An international team of biologists, led by Monash University, has discovered a new species of extinct monk seal from the Southern Hemisphere — describing it as the biggest breakthrough in seal evolution in 70 years.
The discovery, published in the Proceedings of the Royal Society, radically changes scientists’ understanding of how seal species evolved around the world.
It came after researchers examined seven preserved fossil specimens, including a complete skull, found by local fossil hunters on south Taranaki beaches in New Zealand between 2009 and 2016.
The new species is named Eomonachus belegaerensis, (meaning “dawn monk seal from Belegaer”) after the sea of Belegaer, which lies west of Middle Earth in J.R.R. Tolkien’s Lord of the Rings.
Around 2.5 metres in length and weighing around 200-250 kg, Eomonachus belegaerensis lived in the waters around New Zealand some 3 million years ago.
It was previously thought that all true seals originated in the North Atlantic, with some later crossing the equator to live as far south as Antarctica.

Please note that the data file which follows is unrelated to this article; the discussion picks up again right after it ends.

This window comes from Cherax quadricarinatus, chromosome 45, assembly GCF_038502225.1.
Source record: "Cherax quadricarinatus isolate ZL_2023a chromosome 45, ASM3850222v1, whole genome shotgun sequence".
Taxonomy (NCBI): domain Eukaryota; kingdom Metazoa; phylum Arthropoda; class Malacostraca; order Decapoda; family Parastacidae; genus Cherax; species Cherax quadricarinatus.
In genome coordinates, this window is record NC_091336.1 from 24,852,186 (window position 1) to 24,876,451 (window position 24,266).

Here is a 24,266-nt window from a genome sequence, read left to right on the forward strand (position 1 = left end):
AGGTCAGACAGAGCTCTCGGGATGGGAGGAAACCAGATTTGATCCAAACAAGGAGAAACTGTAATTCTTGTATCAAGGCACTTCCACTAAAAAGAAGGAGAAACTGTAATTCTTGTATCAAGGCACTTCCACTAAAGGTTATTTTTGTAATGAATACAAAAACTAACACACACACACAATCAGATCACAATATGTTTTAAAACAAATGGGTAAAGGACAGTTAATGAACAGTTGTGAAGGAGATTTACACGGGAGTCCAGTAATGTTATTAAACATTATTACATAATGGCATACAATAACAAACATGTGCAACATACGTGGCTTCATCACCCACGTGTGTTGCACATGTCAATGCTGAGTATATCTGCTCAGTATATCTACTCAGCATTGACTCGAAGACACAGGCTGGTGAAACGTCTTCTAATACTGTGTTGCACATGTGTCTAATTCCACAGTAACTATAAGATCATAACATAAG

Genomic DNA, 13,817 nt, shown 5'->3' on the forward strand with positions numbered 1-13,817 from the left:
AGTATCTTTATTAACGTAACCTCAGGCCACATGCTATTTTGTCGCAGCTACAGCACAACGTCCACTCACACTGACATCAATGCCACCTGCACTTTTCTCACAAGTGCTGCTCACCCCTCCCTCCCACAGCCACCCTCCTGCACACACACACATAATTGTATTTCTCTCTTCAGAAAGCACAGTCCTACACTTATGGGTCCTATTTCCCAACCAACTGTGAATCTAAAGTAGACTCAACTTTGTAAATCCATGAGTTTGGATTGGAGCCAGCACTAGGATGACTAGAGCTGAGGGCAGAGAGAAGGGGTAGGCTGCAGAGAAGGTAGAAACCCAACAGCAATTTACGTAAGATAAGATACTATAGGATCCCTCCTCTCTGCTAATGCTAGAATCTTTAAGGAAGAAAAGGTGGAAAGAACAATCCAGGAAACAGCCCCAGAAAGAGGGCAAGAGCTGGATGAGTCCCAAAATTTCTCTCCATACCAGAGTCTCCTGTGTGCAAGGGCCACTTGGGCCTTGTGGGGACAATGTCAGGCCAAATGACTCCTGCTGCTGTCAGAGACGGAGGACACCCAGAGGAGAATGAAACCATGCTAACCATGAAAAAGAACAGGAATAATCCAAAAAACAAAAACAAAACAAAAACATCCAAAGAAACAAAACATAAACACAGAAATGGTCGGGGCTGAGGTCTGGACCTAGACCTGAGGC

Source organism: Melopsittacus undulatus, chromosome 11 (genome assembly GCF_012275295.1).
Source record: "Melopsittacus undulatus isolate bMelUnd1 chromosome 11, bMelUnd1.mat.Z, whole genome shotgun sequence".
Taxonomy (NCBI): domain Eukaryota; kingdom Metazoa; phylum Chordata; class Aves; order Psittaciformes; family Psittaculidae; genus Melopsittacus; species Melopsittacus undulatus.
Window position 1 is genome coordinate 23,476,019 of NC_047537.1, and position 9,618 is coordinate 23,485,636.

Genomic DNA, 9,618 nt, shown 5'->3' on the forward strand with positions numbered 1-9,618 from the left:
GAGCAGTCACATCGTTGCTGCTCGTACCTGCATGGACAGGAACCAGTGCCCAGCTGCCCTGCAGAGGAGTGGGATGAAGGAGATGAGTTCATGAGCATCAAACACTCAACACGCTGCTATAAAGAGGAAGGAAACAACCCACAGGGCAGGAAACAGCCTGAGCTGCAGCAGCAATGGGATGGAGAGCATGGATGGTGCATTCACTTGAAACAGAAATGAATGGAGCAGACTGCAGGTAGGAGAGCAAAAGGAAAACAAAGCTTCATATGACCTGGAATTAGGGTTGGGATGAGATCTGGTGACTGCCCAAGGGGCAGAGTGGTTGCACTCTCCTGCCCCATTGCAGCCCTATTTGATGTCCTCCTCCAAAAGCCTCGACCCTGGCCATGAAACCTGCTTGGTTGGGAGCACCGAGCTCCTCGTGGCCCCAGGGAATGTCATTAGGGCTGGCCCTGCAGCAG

Eomonachus now shows that many ancient seals, including the ancestors of today’s monk, elephant and Antarctic seals, actually evolved in the Southern Hemisphere.
Monash paleontologist James Rule, a Ph.D. candidate at the Monash Biomedicine Discovery Institute (BDI), led the research as part of a trans-Tasman collaboration involving Monash University and Museums Victoria in Australia, and Te Papa and Canterbury Museum in New Zealand.
The study was supervised and co-authored by Dr Justin Adams (Monash BDI), Dr. Erich Fitzgerald (Museums Victoria), and Associate Professor Alistair Evans (School of Biological Sciences). Mr. Rule said:
“This new species of extinct monk seal is the first of its kind from the Southern Hemisphere. Its discovery really turns seal evolution on its head. Until now, we thought that all true seals originated in the Northern Hemisphere, and then crossed the equator just once or twice during their entire evolutionary history. Instead, many of them appear to have evolved in the southern Pacific, and then criss-crossed the equator up to eight times.”
Te Papa Museum of New Zealand curator of marine mammals and study collaborator Dr. Felix Marx said the discovery was a triumph for citizen science:
“This new species has been discovered thanks to numerous, exceptionally well-preserved fossils – all of which were found by members of the public.”
Dr. Marx is hopeful about future discoveries of new species in New Zealand’s ancient past, saying:
“New Zealand is incredibly rich in fossils, and so far we have barely scratched the surface. Who knows what else is out there?”
Provided by: Monash University [Note: Materials may be edited for content and length.]